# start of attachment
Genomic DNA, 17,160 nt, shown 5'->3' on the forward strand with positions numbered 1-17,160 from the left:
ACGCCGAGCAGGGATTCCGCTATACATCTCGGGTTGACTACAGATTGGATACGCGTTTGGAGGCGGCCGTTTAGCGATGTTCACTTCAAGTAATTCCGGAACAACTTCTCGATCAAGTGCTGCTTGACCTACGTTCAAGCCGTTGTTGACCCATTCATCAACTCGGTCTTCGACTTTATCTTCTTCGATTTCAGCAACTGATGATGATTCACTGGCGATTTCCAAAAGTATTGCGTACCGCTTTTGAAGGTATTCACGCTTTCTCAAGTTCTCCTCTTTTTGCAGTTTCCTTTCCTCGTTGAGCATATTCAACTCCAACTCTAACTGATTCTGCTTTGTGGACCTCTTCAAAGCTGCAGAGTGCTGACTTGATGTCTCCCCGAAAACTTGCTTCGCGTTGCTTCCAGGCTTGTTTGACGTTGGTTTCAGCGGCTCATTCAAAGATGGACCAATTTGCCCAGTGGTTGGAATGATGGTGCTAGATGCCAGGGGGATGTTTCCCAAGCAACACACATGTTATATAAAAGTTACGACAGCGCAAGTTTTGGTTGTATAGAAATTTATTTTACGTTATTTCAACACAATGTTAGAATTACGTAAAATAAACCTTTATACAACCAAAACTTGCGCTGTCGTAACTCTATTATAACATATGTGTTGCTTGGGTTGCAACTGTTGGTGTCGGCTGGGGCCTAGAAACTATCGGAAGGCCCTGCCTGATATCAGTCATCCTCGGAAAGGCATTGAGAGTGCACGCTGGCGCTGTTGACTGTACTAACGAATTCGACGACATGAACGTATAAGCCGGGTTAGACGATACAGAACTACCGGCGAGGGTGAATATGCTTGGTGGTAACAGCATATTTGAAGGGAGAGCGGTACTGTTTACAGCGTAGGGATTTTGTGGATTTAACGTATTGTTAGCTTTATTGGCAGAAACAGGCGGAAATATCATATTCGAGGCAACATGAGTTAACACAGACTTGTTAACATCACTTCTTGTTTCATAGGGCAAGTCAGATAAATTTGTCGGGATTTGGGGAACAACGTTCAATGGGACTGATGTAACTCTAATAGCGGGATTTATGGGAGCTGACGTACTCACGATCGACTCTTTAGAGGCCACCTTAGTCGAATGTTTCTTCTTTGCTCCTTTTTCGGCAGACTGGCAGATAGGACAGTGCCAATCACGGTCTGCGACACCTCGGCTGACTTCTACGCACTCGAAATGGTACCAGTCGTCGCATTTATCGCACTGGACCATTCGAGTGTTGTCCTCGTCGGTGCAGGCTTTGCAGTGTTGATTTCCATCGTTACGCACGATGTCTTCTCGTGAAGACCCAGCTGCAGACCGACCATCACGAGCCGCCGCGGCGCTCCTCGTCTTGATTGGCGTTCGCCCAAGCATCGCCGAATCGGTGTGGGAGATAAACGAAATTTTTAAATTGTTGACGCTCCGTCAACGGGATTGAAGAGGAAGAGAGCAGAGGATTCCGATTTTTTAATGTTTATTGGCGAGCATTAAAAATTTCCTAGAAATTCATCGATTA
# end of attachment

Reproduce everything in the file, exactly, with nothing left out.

Genomic DNA, 17,160 nt, shown 5'->3' on the forward strand with positions numbered 1-17,160 from the left:
ACGCCGAGCAGGGATTCCGCTATACATCTCGGGTTGACTACAGATTGGATACGCGTTTGGAGGCGGCCGTTTAGCGATGTTCACTTCAAGTAATTCCGGAACAACTTCTCGATCAAGTGCTGCTTGACCTACGTTCAAGCCGTTGTTGACCCATTCATCAACTCGGTCTTCGACTTTATCTTCTTCGATTTCAGCAACTGATGATGATTCACTGGCGATTTCCAAAAGTATTGCGTACCGCTTTTGAAGGTATTCACGCTTTCTCAAGTTCTCCTCTTTTTGCAGTTTCCTTTCCTCGTTGAGCATATTCAACTCCAACTCTAACTGATTCTGCTTTGTGGACCTCTTCAAAGCTGCAGAGTGCTGACTTGATGTCTCCCCGAAAACTTGCTTCGCGTTGCTTCCAGGCTTGTTTGACGTTGGTTTCAGCGGCTCATTCAAAGATGGACCAATTTGCCCAGTGGTTGGAATGATGGTGCTAGATGCCAGGGGGATGTTTCCCAAGCAACACACATGTTATATAAAAGTTACGACAGCGCAAGTTTTGGTTGTATAGAAATTTATTTTACGTTATTTCAACACAATGTTAGAATTACGTAAAATAAACCTTTATACAACCAAAACTTGCGCTGTCGTAACTCTATTATAACATATGTGTTGCTTGGGTTGCAACTGTTGGTGTCGGCTGGGGCCTAGAAACTATCGGAAGGCCCTGCCTGATATCAGTCATCCTCGGAAAGGCATTGAGAGTGCACGCTGGCGCTGTTGACTGTACTAACGAATTCGACGACATGAACGTATAAGCCGGGTTAGACGATACAGAACTACCGGCGAGGGTGAATATGCTTGGTGGTAACAGCATATTTGAAGGGAGAGCGGTACTGTTTACAGCGTAGGGATTTTGTGGATTTAACGTATTGTTAGCTTTATTGGCAGAAACAGGCGGAAATATCATATTCGAGGCAACATGAGTTAACACAGACTTGTTAACATCACTTCTTGTTTCATAGGGCAAGTCAGATAAATTTGTCGGGATTTGGGGAACAACGTTCAATGGGACTGATGTAACTCTAATAGCGGGATTTATGGGAGCTGACGTACTCACGATCGACTCTTTAGAGGCCACCTTAGTCGAATGTTTCTTCTTTGCTCCTTTTTCGGCAGACTGGCAGATAGGACAGTGCCAATCACGGTCTGCGACACCTCGGCTGACTTCTACGCACTCGAAATGGTACCAGTCGTCGCATTTATCGCACTGGACCATTCGAGTGTTGTCCTCGTCGGTGCAGGCTTTGCAGTGTTGATTTCCATCGTTACGCACGATGTCTTCTCGTGAAGACCCAGCTGCAGACCGACCATCACGAGCCGCCGCGGCGCTCCTCGTCTTGATTGGCGTTCGCCCAAGCATCGCCGAATCGGTGTGGGAGATAAACGAAATTTTTAAATTGTTGACGCTCCGTCAACGGGATTGAAGAGGAAGAGAGCAGAGGATTCCGATTTTTTAATGTTTATTGGCGAGCATTAAAAATTTCCTAGAAATTCATCGATTA